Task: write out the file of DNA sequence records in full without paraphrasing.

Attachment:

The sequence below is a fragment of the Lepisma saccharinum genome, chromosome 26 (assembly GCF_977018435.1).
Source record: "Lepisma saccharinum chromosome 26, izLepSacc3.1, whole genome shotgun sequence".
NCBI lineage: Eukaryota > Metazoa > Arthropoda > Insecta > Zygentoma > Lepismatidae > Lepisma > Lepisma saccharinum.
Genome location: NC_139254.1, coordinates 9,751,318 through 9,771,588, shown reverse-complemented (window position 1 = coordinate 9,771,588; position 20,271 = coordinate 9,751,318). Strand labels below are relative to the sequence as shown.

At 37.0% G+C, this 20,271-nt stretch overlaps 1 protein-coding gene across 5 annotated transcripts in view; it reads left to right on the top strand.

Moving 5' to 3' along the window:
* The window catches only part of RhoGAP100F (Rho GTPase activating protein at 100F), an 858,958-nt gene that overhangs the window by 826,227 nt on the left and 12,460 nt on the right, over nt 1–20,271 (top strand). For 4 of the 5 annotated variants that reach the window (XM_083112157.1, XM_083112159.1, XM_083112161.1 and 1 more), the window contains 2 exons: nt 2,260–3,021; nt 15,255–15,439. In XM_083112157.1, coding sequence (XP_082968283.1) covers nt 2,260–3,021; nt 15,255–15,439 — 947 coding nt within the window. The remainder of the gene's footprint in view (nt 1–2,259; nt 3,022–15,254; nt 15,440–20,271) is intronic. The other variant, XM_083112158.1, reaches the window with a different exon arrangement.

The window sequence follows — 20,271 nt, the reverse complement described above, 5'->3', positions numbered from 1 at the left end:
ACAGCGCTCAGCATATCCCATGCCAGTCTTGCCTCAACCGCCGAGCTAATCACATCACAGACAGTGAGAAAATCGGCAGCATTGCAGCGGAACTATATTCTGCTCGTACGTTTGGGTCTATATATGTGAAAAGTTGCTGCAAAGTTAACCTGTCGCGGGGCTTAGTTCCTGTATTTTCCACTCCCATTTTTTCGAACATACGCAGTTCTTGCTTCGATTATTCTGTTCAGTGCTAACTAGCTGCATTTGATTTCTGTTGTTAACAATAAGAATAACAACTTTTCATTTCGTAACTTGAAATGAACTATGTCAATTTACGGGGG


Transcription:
The sequence below is a fragment of the Lepisma saccharinum genome, chromosome 26 (assembly GCF_977018435.1).
Source record: "Lepisma saccharinum chromosome 26, izLepSacc3.1, whole genome shotgun sequence".
NCBI lineage: Eukaryota > Metazoa > Arthropoda > Insecta > Zygentoma > Lepismatidae > Lepisma > Lepisma saccharinum.
Genome location: NC_139254.1, coordinates 9,751,318 through 9,771,588, shown reverse-complemented (window position 1 = coordinate 9,771,588; position 20,271 = coordinate 9,751,318). Strand labels below are relative to the sequence as shown.

At 37.0% G+C, this 20,271-nt stretch overlaps 1 protein-coding gene across 5 annotated transcripts in view; it reads left to right on the top strand.

Moving 5' to 3' along the window:
* The window catches only part of RhoGAP100F (Rho GTPase activating protein at 100F), an 858,958-nt gene that overhangs the window by 826,227 nt on the left and 12,460 nt on the right, over nt 1–20,271 (top strand). For 4 of the 5 annotated variants that reach the window (XM_083112157.1, XM_083112159.1, XM_083112161.1 and 1 more), the window contains 2 exons: nt 2,260–3,021; nt 15,255–15,439. In XM_083112157.1, coding sequence (XP_082968283.1) covers nt 2,260–3,021; nt 15,255–15,439 — 947 coding nt within the window. The remainder of the gene's footprint in view (nt 1–2,259; nt 3,022–15,254; nt 15,440–20,271) is intronic. The other variant, XM_083112158.1, reaches the window with a different exon arrangement.

The window sequence follows — 20,271 nt, the reverse complement described above, 5'->3', positions numbered from 1 at the left end:
ACAGCGCTCAGCATATCCCATGCCAGTCTTGCCTCAACCGCCGAGCTAATCACATCACAGACAGTGAGAAAATCGGCAGCATTGCAGCGGAACTATATTCTGCTCGTACGTTTGGGTCTATATATGTGAAAAGTTGCTGCAAAGTTAACCTGTCGCGGGGCTTAGTTCCTGTATTTTCCACTCCCATTTTTTCGAACATACGCAGTTCTTGCTTCGATTATTCTGTTCAGTGCTAACTAGCTGCATTTGATTTCTGTTGTTAACAATAAGAATAACAACTTTTCATTTCGTAACTTGAAATGAACTATGTCAATTTACGGGGG